Harold Martin said that when he used the 2,300 number, that was what was printed in the paper. It should have been 3,000. They should have been informed other than reading it in the paper. He is in tune to the point that we could have been getting increases all along and gets that but he also wants to stress that the process for making those increases has not been followed. They haven’t been able to view what the cost increases are, but he thinks it would be very important and very insightful to know what the output of that pumping station would be on an annual basis. He would like to know what it actually costs the City.

Susan Bancroft said that she has been in contact with Rural Water and they are willing to look at possibly creating a waiver for a lake resident to go in and give the City permission on an annual basis to give us their water usage average so then that way we can bill based on their true usage. That will take a process to work through the administration of it. She will be working on this.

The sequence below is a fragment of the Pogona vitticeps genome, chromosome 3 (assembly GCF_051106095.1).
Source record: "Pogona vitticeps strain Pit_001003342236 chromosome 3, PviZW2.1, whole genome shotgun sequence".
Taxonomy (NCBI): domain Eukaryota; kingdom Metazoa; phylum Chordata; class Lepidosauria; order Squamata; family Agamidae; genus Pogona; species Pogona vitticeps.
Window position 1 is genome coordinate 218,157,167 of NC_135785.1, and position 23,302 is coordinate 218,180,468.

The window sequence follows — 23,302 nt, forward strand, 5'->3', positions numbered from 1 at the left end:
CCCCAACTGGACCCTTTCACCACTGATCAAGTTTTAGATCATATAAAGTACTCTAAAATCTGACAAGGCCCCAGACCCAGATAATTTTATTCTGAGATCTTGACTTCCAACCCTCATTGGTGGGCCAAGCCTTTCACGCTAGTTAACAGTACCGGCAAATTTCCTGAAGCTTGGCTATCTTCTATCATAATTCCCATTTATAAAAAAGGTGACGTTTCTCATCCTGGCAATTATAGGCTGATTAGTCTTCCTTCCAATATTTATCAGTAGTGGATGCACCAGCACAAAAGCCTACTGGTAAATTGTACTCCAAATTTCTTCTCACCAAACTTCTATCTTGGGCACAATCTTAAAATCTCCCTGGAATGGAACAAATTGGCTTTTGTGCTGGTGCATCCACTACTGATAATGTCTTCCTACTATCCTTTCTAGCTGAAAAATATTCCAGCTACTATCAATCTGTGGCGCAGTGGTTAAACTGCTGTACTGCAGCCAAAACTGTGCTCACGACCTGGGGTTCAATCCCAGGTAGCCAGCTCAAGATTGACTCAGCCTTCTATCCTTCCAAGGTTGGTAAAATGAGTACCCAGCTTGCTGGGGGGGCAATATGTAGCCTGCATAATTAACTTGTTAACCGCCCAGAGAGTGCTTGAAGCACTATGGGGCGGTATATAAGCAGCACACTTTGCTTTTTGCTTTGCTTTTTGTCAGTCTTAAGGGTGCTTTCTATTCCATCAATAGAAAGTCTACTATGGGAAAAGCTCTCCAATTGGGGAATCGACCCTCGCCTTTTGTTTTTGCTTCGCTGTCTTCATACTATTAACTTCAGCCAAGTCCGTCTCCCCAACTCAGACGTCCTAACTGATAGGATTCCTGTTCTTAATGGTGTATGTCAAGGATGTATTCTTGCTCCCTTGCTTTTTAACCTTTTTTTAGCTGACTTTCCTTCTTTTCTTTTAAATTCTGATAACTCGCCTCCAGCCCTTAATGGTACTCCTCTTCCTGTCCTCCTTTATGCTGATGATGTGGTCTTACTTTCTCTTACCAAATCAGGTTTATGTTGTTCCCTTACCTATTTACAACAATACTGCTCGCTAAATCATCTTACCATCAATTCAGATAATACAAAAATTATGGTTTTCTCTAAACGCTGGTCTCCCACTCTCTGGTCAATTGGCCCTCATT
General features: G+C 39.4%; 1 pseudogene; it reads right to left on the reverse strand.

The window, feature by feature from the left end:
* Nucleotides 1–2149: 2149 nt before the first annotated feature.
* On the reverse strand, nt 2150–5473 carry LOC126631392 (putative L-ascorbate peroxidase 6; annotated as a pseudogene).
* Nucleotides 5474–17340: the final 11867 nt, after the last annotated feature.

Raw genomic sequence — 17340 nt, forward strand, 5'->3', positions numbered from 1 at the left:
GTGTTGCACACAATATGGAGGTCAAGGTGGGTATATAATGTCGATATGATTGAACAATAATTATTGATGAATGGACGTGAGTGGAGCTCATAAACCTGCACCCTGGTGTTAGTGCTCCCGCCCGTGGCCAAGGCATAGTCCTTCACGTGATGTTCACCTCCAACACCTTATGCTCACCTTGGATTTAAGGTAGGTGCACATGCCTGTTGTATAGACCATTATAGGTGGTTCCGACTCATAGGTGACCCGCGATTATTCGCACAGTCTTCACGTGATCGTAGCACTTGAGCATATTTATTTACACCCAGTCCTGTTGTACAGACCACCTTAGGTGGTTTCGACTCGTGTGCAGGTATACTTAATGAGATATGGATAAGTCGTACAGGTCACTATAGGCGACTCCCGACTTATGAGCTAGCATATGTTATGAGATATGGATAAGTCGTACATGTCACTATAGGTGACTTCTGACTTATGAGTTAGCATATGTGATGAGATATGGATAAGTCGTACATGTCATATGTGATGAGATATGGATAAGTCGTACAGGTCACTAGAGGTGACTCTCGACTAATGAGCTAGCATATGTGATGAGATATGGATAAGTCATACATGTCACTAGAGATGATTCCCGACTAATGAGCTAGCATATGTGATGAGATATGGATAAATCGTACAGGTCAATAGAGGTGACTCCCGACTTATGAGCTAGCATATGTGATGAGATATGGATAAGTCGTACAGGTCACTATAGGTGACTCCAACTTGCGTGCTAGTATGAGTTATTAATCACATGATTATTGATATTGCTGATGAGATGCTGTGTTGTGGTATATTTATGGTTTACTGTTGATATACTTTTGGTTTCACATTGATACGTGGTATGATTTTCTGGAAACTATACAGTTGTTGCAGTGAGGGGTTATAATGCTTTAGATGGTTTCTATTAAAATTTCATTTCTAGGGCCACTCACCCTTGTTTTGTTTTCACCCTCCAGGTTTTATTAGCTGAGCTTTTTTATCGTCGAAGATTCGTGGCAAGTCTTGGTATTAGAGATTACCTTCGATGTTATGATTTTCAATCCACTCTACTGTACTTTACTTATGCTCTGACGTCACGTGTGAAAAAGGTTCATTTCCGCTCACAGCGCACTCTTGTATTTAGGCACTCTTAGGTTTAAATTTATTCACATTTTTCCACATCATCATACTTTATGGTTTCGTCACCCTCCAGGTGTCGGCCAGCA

Commissioner Mitchell asked Bourbon County Commissioner Jeff Fischer what his thoughts were.

Jeff Fischer said that he is only a Commissioner in a specific room about a block away. He thinks the big question is about the sewer district. When the County Commissioners signed on to facilitate that district, in that agreement, it talks about expanding the borders. There are requirements of the board that he has no idea as no one has applied to expand that system. This would be a great exercise for the Lake Advisory Board to consider. They are formed but haven’t had their first meeting yet. They could put together a proposal and see what responsibilities are between the City and the Sewer District #1. That’s really who the agreement is between.

Patty LaRoche passed on speaking to the Commission.